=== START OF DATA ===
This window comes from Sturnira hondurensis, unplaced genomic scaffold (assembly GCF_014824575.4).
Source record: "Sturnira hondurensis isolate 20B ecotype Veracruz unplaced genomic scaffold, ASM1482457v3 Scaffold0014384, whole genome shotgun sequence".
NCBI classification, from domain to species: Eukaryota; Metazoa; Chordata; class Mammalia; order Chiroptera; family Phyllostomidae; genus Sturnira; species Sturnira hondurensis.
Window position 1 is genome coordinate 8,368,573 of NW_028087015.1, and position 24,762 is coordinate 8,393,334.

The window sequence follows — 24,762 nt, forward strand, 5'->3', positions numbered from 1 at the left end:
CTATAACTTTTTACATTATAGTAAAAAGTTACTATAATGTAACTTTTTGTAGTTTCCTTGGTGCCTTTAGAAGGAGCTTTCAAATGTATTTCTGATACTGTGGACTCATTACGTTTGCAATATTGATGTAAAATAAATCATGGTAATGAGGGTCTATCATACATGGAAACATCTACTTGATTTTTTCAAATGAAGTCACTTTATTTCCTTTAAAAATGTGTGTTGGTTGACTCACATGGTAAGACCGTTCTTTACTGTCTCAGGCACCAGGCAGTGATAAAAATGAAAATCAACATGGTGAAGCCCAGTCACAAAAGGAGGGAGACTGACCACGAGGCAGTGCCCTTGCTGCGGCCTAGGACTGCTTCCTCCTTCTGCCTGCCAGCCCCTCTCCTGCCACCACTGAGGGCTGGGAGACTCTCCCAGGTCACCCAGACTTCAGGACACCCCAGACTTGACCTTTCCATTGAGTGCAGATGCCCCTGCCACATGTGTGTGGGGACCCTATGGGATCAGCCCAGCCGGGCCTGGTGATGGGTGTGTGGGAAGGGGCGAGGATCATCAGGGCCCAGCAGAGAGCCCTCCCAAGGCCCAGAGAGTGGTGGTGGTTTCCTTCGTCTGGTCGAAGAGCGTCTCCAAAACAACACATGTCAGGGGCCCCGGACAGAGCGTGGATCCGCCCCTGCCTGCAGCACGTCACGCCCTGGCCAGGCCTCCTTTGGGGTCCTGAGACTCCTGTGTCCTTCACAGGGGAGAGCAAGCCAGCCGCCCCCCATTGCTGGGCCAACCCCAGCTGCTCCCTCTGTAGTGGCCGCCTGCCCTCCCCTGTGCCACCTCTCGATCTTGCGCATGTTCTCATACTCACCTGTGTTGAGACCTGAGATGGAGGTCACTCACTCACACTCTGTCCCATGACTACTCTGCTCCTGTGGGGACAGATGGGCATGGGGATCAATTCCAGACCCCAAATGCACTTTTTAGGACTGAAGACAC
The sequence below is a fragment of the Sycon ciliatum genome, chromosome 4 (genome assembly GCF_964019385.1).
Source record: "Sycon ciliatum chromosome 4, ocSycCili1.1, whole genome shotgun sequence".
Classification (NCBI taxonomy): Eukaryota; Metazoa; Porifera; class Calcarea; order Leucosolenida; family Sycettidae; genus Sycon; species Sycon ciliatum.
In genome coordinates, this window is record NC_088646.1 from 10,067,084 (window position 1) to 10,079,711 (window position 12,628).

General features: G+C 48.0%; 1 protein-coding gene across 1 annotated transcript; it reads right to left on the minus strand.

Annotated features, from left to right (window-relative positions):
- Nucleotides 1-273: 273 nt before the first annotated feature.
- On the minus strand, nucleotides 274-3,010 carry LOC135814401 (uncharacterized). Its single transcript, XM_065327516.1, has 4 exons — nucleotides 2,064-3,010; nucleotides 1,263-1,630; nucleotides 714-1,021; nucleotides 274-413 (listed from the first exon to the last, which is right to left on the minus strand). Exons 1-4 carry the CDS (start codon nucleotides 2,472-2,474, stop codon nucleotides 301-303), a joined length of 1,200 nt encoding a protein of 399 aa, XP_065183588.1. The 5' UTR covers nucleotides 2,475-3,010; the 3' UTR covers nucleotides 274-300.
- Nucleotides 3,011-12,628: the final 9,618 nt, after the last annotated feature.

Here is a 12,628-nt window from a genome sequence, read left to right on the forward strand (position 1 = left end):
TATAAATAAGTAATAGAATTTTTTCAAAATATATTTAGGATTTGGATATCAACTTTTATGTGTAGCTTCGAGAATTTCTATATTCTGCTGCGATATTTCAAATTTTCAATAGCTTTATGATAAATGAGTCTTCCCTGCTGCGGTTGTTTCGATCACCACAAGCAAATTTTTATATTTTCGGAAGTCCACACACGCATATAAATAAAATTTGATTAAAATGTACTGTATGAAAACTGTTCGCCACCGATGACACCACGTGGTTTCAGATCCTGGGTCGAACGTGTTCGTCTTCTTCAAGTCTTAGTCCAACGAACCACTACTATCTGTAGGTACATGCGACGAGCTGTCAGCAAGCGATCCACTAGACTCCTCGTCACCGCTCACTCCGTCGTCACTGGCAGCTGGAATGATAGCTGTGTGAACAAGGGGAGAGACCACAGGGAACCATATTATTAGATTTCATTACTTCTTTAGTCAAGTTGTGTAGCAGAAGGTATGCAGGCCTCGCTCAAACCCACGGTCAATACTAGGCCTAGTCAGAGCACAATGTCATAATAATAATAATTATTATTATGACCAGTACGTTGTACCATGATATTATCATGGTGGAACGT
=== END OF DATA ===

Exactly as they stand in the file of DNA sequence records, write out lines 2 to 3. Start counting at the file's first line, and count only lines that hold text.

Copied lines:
Source record: "Sturnira hondurensis isolate 20B ecotype Veracruz unplaced genomic scaffold, ASM1482457v3 Scaffold0014384, whole genome shotgun sequence".
NCBI classification, from domain to species: Eukaryota; Metazoa; Chordata; class Mammalia; order Chiroptera; family Phyllostomidae; genus Sturnira; species Sturnira hondurensis.